NO2 + H 2O 0 100 x in C#

Decoder DataMatrix in C# NO2 + H 2O 0 100 x

NO2 + H 2O 0 100 x
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OH + HNO2 x x
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K b = 10 1065 = 2 24 10 11 =
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( x )(x ) neglect x 0 100 x x = [OH ] = 1 50 10 6 M pOH = 5 82 O pH = 14 00 pOH = 14 00 5 8 2 = 8 18
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e 5500 mL Since both an acid and a base are present (and they are not conjugates), this must be a stoichiometry problem Stoichiometry requires a balanced chemical equation and moles HNO2 + NaOH Na + + NO + H 2O 2 0300 mol Base: 5500 mL = 00165 mol 0 1000 mL Based on the stoichiometry of the problem, and on the moles of acid and base, the acid is now the limiting reagent HNO2 + NaOH Na + + NO + H2O 2 0 0150 00165 mol 0 0 00150 00150 +00150 +00 1 50 00000 0000 00150
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228 U Step 4 Review the Knowledge You Need to Score High
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The strong base will control the pH
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3 [OH ] = 00015 mol/0155 L = 97 10 M
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The stoichiometry part of the problem is finished Since this is now a solution of a strong base, it is now a simple pOH/pH problem
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3 pOH = log 97 10 = 201
pH = 1400 pOH = 1400 201 = 1199 f 7500 mL Since both an acid and a base are present (and they are not conjugates), this must be a stoichiometry problem Stoichiometry requires a balanced chemical equation and moles
HNO2 + NaOH Na + + NO2 + H 2O 0300 mol Base: 7500 ML = 00225 mol 1000 mL
Based on the stoichiometry of the problem, and on the moles of acid and base, the acid is now the limiting reagent HNO2 + NaOH Na + + NO + H2O 2 0 0150 00225 mol 0 0 00150 00150 +00150 +0 0150 00000 000 75 00150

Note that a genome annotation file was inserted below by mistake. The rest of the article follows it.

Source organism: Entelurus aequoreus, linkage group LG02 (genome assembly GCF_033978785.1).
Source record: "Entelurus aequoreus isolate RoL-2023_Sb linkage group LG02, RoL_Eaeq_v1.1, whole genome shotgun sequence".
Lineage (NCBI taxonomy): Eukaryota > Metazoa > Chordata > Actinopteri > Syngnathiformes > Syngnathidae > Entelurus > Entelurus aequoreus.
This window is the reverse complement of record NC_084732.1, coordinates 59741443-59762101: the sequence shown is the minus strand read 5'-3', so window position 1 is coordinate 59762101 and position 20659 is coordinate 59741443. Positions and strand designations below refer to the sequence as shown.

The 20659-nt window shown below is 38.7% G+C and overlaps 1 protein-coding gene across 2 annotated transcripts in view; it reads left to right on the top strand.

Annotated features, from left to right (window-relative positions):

init react t final
The strong base will control the pH
2 [OH ] = 00075 mol/0175 L = 43 10 M
The stoichiometry part of the problem is finished Since this is now a solution of a strong base, it is now a simple pOH/pH problem
2 pOH = log 43 10 = 137
pH = 1400 pOH = 1400 137 = 1263
Solubility Equilibria
Many salts are soluble in water, but some are only slightly soluble These salts, when placed in water, quickly reach their solubility limit and the ions establish an equilibrium system with the undissolved solid For example, PbSO4, when dissolved in water, establishes the following equilibrium: PbSO 4 (s) Pb2+ (aq) + SO2 (aq) 4
The equilibrium constant expression for systems of slightly soluble salts is called the solubility product constant, Ksp It is the product of the ionic concentrations, each one raised to the power of the coefficient in the balanced chemical equation It contains no denominator since the concentration of a solid is, by convention, 1 and does not appear in the equilibrium constant expressions (Some textbooks will say that the concentrations of
Equilibrium 229
solids, liquids, and solvents are included in the equilibrium constant) The Ksp expression for the PbSO4 system would be: K sp =[Pb2+ ][ SO2 ] 4 For this particular salt the numerical value of Ksp is 16 10 8 at 25 C Note that the 2+ 2 Pb and SO4 ions are formed in equal amounts, so the right-hand side of the equation 2 could be represented as [x] If the numerical value of the solubility product constant is known, then the concentration of the ions can be determined And if one of the ion concentrations can be determined, then Ksp can be calculated 8 For example, the Ksp of magnesium fluoride in water is 8 10 How many grams of magnesium fluoride will dissolve in 0250 L of water MgF2 ( s) Mg 2+ + 2F K sp = [ Mg 2+ ][F ]2 = 8 10 8 = ( x )( 2x )2 = 4 x 3 = 8 10 8 x = 3 10 3 = [ Mg 2+ ] (1 mol MgF2 )(62 3g MgF2 ) (3 10 3 mol Mg 2+ ) (0 250L) 0 (L ) (1 mol Mg 2+ )(1 mol MgF2 )
= 0 05 g If a slightly soluble salt solution is at equilibrium and a solution containing one of the ions involved in the equilibrium is added, the solubility of the slightly soluble salt is decreased For example, let s again consider the PbSO4 equilibrium: PbSO 4 (s) Pb2+ ( aq) + SO2 ( aq) 4
Suppose a solution of Na2SO4 is added to this equilibrium system The additional sul^ fate ion will disrupt the equilibrium, by Le Cha telier s principle, and shift it to the left, decreasing the solubility The same would be true if you tried to dissolve PbSO4 in a solution of Na2SO4 instead of pure water the solubility would be lower This application of ^ Le Cha telier s principle to equilibrium systems of slightly soluble salts is called the common-ion effect Calculations like the ones above involving finding concentrations and Ksp can still be done, but the concentration of the additional common ion will have to be inserted into the solubility product constant expression Sometimes, if Ksp is very small and the common ion concentration is large, the concentration of the common ion can simply be approximated by the concentration of the ion added For example, calculate the silver ion concentration in each of the following solutions: a Ag2CrO4(s) + water b Ag2CrO4(s) + 100 MNa2CrO4 Ksp = 19 10 12 a Ag 2CrO 4 (s) 2 Ag + ( ag ) + CrO 4 ( ag )
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